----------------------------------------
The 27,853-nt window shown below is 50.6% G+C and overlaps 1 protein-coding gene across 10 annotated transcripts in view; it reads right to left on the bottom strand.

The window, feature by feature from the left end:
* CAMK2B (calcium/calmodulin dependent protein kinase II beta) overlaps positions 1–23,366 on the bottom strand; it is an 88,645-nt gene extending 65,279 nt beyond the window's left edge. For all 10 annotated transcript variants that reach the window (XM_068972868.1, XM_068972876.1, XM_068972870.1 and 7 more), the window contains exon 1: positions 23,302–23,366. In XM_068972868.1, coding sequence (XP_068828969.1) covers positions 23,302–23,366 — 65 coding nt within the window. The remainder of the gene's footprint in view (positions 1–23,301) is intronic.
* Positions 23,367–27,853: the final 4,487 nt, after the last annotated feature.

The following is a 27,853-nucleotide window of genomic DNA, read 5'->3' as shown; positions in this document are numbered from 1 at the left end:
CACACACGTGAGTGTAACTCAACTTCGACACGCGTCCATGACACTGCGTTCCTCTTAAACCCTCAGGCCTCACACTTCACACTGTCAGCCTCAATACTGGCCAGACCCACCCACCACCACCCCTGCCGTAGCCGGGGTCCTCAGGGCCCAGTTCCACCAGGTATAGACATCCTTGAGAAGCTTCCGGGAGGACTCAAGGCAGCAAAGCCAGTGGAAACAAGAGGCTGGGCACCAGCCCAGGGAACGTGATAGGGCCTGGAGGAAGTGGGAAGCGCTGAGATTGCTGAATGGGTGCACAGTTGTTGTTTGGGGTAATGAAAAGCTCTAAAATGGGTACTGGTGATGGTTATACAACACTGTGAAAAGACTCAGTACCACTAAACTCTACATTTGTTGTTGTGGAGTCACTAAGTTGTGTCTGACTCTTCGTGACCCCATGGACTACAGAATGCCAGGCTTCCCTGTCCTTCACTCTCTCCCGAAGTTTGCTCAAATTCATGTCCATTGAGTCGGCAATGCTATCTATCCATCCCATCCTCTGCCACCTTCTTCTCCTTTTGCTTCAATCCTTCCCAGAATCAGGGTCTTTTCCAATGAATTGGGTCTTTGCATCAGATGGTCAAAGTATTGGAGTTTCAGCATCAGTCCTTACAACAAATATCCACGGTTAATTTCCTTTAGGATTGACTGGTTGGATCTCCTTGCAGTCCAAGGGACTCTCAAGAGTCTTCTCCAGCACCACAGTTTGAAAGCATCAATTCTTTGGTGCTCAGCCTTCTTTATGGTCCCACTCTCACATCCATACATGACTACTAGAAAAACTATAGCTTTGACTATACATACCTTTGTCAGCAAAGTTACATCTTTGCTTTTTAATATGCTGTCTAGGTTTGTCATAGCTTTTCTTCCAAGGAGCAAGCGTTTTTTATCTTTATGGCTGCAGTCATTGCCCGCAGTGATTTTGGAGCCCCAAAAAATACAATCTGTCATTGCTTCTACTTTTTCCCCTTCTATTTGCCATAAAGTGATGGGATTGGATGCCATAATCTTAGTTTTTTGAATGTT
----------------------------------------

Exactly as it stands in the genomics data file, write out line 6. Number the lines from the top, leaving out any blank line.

CACACACGTGAGTGTAACTCAACTTCGACACGCGTCCATGACACTGCGTTCCTCTTAAACCCTCAGGCCTCACACTTCACACTGTCAGCCTCAATACTGGCCAGACCCACCCACCACCACCCCTGCCGTAGCCGGGGTCCTCAGGGCCCAGTTCCACCAGGTATAGACATCCTTGAGAAGCTTCCGGGAGGACTCAAGGCAGCAAAGCCAGTGGAAACAAGAGGCTGGGCACCAGCCCAGGGAACGTGATAGGGCCTGGAGGAAGTGGGAAGCGCTGAGATTGCTGAATGGGTGCACAGTTGTTGTTTGGGGTAATGAAAAGCTCTAAAATGGGTACTGGTGATGGTTATACAACACTGTGAAAAGACTCAGTACCACTAAACTCTACATTTGTTGTTGTGGAGTCACTAAGTTGTGTCTGACTCTTCGTGACCCCATGGACTACAGAATGCCAGGCTTCCCTGTCCTTCACTCTCTCCCGAAGTTTGCTCAAATTCATGTCCATTGAGTCGGCAATGCTATCTATCCATCCCATCCTCTGCCACCTTCTTCTCCTTTTGCTTCAATCCTTCCCAGAATCAGGGTCTTTTCCAATGAATTGGGTCTTTGCATCAGATGGTCAAAGTATTGGAGTTTCAGCATCAGTCCTTACAACAAATATCCACGGTTAATTTCCTTTAGGATTGACTGGTTGGATCTCCTTGCAGTCCAAGGGACTCTCAAGAGTCTTCTCCAGCACCACAGTTTGAAAGCATCAATTCTTTGGTGCTCAGCCTTCTTTATGGTCCCACTCTCACATCCATACATGACTACTAGAAAAACTATAGCTTTGACTATACATACCTTTGTCAGCAAAGTTACATCTTTGCTTTTTAATATGCTGTCTAGGTTTGTCATAGCTTTTCTTCCAAGGAGCAAGCGTTTTTTATCTTTATGGCTGCAGTCATTGCCCGCAGTGATTTTGGAGCCCCAAAAAATACAATCTGTCATTGCTTCTACTTTTTCCCCTTCTATTTGCCATAAAGTGATGGGATTGGATGCCATAATCTTAGTTTTTTGAATGTT